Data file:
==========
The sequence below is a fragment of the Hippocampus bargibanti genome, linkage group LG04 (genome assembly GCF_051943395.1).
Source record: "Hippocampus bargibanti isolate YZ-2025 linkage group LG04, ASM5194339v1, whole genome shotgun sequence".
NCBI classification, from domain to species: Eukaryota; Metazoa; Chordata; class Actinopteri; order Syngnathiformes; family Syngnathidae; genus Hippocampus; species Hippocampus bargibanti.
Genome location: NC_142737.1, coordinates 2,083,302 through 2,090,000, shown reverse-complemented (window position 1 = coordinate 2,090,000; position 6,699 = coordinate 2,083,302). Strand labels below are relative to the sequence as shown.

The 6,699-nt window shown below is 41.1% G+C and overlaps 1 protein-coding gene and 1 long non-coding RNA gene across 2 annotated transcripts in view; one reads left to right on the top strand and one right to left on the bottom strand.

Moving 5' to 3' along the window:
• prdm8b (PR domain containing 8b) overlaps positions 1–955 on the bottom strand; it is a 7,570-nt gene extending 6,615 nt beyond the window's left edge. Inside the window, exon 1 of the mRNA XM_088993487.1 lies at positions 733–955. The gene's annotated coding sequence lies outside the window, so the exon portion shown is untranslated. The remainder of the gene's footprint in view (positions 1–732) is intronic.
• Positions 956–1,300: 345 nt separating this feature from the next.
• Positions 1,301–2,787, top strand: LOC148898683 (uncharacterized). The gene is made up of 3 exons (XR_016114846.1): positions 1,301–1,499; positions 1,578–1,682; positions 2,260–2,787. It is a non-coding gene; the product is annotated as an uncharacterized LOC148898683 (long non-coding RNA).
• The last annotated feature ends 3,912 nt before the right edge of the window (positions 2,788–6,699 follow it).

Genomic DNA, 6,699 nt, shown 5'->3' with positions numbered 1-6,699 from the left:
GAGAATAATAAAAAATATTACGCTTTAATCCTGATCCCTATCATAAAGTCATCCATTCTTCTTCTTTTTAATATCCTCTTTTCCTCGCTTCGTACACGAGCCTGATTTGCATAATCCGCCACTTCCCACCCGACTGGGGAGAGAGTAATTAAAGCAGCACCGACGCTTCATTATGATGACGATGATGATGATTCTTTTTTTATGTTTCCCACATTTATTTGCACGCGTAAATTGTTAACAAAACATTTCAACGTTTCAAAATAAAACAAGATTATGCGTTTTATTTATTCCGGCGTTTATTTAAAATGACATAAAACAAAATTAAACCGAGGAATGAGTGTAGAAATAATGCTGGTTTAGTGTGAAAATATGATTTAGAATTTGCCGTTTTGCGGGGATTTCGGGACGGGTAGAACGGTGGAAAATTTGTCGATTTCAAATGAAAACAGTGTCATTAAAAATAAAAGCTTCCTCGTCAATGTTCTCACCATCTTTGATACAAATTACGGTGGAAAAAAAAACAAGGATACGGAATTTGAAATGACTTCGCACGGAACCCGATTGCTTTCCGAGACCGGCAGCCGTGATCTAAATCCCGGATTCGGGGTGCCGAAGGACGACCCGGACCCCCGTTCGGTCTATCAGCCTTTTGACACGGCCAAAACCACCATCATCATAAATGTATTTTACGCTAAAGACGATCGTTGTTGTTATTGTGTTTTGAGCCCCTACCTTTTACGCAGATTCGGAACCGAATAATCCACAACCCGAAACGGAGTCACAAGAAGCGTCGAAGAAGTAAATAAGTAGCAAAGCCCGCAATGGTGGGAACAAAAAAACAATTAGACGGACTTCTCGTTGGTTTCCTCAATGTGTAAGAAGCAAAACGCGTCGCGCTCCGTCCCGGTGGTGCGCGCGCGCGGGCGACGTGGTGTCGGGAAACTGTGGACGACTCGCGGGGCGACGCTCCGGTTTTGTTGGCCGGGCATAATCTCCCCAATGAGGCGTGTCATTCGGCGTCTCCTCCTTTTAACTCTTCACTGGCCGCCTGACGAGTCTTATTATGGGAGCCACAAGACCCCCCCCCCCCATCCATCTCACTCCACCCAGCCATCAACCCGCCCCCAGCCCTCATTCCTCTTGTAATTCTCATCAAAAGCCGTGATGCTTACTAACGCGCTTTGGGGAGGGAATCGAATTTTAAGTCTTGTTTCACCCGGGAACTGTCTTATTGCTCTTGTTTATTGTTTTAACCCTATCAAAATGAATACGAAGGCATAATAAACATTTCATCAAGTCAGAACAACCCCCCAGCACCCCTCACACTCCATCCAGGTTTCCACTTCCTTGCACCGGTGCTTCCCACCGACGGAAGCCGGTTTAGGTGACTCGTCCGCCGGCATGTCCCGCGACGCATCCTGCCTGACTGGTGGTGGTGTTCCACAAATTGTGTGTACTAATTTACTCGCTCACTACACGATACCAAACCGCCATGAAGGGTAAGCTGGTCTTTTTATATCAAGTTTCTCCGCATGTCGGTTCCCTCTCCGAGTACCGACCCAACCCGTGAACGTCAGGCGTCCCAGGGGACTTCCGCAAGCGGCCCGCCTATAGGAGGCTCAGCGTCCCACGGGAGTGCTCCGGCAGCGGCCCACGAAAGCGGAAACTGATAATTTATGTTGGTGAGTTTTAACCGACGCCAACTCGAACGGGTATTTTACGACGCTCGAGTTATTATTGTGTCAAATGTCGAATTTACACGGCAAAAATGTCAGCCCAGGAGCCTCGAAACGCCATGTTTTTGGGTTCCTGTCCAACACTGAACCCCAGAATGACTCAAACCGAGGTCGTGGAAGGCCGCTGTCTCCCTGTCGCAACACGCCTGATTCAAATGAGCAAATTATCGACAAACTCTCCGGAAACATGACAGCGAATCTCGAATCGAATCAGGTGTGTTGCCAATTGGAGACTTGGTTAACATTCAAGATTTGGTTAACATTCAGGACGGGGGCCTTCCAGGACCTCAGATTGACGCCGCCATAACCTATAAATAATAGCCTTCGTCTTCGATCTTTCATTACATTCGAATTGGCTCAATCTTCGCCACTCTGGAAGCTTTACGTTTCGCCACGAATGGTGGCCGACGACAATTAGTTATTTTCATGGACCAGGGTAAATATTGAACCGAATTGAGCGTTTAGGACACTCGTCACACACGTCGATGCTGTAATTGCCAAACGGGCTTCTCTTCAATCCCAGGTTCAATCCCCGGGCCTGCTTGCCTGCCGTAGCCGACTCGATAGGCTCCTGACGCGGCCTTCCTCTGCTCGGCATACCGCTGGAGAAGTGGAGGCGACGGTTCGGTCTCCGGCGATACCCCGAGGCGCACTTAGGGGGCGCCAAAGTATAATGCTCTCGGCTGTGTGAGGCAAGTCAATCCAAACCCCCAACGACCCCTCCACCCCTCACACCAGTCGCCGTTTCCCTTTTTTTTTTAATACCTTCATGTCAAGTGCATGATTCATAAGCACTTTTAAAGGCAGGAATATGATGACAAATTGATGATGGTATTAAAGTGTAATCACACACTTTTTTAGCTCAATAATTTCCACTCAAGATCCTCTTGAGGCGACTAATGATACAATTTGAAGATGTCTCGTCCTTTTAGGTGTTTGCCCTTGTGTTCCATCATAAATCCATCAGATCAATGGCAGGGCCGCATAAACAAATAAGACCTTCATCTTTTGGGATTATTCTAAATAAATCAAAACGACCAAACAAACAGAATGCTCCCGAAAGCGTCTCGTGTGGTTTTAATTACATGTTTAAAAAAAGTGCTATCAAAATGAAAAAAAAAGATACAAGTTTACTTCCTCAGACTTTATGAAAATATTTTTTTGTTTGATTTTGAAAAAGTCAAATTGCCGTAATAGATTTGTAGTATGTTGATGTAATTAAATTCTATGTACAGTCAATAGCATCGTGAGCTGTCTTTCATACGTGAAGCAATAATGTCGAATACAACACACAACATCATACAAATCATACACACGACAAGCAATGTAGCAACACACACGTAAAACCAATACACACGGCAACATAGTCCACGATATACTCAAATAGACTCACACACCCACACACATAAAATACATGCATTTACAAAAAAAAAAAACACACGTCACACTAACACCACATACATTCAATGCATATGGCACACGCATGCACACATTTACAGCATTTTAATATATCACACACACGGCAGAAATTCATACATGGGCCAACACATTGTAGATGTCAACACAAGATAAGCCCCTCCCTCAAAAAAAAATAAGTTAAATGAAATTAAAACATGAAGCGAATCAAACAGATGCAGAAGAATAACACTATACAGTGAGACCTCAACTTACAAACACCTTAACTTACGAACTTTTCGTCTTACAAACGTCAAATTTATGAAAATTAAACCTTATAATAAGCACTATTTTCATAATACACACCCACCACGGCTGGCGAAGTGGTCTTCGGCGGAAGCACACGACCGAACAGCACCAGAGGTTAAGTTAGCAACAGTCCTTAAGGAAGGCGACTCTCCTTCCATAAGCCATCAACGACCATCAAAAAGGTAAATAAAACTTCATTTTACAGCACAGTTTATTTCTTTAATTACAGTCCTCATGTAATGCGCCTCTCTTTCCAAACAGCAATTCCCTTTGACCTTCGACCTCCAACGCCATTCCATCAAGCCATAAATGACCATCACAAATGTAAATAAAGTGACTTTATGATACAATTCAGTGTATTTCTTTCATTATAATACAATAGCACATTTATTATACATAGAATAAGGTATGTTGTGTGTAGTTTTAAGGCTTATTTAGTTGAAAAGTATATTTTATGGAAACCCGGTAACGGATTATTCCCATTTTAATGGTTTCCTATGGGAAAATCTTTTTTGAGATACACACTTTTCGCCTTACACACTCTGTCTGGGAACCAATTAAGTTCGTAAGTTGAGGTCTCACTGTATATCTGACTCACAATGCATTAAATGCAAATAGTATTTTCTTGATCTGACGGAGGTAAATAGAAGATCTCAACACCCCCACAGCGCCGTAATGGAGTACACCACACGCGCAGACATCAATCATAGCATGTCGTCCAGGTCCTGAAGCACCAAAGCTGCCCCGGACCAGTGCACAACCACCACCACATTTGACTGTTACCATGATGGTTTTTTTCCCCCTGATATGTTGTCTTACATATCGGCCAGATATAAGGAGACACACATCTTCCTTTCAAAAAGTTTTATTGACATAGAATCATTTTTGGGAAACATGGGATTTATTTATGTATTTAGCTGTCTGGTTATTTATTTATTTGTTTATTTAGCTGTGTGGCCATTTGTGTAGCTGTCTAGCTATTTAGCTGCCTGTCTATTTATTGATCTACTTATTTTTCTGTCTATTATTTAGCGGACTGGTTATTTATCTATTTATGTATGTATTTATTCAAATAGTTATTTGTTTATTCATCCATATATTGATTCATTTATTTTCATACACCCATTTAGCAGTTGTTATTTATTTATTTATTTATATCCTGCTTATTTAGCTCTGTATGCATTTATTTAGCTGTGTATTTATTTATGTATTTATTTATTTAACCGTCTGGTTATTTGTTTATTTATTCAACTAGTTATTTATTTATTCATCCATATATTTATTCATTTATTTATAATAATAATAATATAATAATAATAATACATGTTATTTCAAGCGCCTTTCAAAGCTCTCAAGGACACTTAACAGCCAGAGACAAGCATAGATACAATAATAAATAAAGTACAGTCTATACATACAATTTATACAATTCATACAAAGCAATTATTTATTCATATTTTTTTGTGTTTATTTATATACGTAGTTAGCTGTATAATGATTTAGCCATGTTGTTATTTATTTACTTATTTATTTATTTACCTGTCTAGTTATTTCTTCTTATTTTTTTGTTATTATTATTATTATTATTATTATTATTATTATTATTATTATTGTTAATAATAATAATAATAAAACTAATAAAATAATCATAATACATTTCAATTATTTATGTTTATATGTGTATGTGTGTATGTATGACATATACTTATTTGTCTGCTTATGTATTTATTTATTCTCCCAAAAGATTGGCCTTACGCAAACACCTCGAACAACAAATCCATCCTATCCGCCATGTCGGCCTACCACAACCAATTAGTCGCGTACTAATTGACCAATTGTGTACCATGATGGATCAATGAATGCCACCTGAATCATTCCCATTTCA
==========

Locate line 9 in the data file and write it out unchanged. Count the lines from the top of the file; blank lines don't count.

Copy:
• Positions 1,301–2,787, top strand: LOC148898683 (uncharacterized). The gene is made up of 3 exons (XR_016114846.1): positions 1,301–1,499; positions 1,578–1,682; positions 2,260–2,787. It is a non-coding gene; the product is annotated as an uncharacterized LOC148898683 (long non-coding RNA).